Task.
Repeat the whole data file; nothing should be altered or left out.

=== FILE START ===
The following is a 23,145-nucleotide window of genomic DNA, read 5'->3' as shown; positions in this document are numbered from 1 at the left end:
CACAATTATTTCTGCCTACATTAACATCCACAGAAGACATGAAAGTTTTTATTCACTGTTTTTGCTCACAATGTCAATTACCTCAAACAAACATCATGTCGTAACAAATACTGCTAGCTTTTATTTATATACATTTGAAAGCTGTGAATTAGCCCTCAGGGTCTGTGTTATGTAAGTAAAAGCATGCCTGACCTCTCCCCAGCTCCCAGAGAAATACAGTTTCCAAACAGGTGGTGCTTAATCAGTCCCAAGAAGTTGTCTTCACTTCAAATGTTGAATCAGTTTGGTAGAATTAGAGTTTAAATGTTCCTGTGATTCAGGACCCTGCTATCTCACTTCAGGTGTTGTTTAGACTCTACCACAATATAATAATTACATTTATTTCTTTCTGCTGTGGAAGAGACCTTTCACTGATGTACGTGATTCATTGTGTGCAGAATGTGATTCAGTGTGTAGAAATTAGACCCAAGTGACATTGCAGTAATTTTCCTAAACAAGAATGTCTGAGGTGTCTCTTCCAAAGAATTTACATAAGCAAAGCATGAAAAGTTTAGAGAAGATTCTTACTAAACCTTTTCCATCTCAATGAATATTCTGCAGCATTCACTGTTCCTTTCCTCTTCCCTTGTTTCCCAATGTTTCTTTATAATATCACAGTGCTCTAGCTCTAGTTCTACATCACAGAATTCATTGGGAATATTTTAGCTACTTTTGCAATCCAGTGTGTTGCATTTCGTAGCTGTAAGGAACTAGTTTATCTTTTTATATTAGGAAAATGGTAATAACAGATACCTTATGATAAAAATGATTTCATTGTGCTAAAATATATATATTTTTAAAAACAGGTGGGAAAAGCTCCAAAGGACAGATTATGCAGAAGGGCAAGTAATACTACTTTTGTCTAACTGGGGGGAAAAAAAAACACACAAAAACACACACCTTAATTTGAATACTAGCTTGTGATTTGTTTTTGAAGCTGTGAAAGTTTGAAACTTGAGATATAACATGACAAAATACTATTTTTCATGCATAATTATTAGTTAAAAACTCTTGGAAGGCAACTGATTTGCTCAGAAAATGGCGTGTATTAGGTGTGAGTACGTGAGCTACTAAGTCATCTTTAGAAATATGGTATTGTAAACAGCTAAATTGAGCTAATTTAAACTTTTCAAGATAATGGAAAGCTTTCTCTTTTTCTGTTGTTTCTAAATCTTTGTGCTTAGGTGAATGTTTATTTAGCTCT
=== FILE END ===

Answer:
The following is a 23,145-nucleotide window of genomic DNA, read 5'->3' as shown; positions in this document are numbered from 1 at the left end:
CACAATTATTTCTGCCTACATTAACATCCACAGAAGACATGAAAGTTTTTATTCACTGTTTTTGCTCACAATGTCAATTACCTCAAACAAACATCATGTCGTAACAAATACTGCTAGCTTTTATTTATATACATTTGAAAGCTGTGAATTAGCCCTCAGGGTCTGTGTTATGTAAGTAAAAGCATGCCTGACCTCTCCCCAGCTCCCAGAGAAATACAGTTTCCAAACAGGTGGTGCTTAATCAGTCCCAAGAAGTTGTCTTCACTTCAAATGTTGAATCAGTTTGGTAGAATTAGAGTTTAAATGTTCCTGTGATTCAGGACCCTGCTATCTCACTTCAGGTGTTGTTTAGACTCTACCACAATATAATAATTACATTTATTTCTTTCTGCTGTGGAAGAGACCTTTCACTGATGTACGTGATTCATTGTGTGCAGAATGTGATTCAGTGTGTAGAAATTAGACCCAAGTGACATTGCAGTAATTTTCCTAAACAAGAATGTCTGAGGTGTCTCTTCCAAAGAATTTACATAAGCAAAGCATGAAAAGTTTAGAGAAGATTCTTACTAAACCTTTTCCATCTCAATGAATATTCTGCAGCATTCACTGTTCCTTTCCTCTTCCCTTGTTTCCCAATGTTTCTTTATAATATCACAGTGCTCTAGCTCTAGTTCTACATCACAGAATTCATTGGGAATATTTTAGCTACTTTTGCAATCCAGTGTGTTGCATTTCGTAGCTGTAAGGAACTAGTTTATCTTTTTATATTAGGAAAATGGTAATAACAGATACCTTATGATAAAAATGATTTCATTGTGCTAAAATATATATATTTTTAAAAACAGGTGGGAAAAGCTCCAAAGGACAGATTATGCAGAAGGGCAAGTAATACTACTTTTGTCTAACTGGGGGGAAAAAAAAACACACAAAAACACACACCTTAATTTGAATACTAGCTTGTGATTTGTTTTTGAAGCTGTGAAAGTTTGAAACTTGAGATATAACATGACAAAATACTATTTTTCATGCATAATTATTAGTTAAAAACTCTTGGAAGGCAACTGATTTGCTCAGAAAATGGCGTGTATTAGGTGTGAGTACGTGAGCTACTAAGTCATCTTTAGAAATATGGTATTGTAAACAGCTAAATTGAGCTAATTTAAACTTTTCAAGATAATGGAAAGCTTTCTCTTTTTCTGTTGTTTCTAAATCTTTGTGCTTAGGTGAATGTTTATTTAGCTCT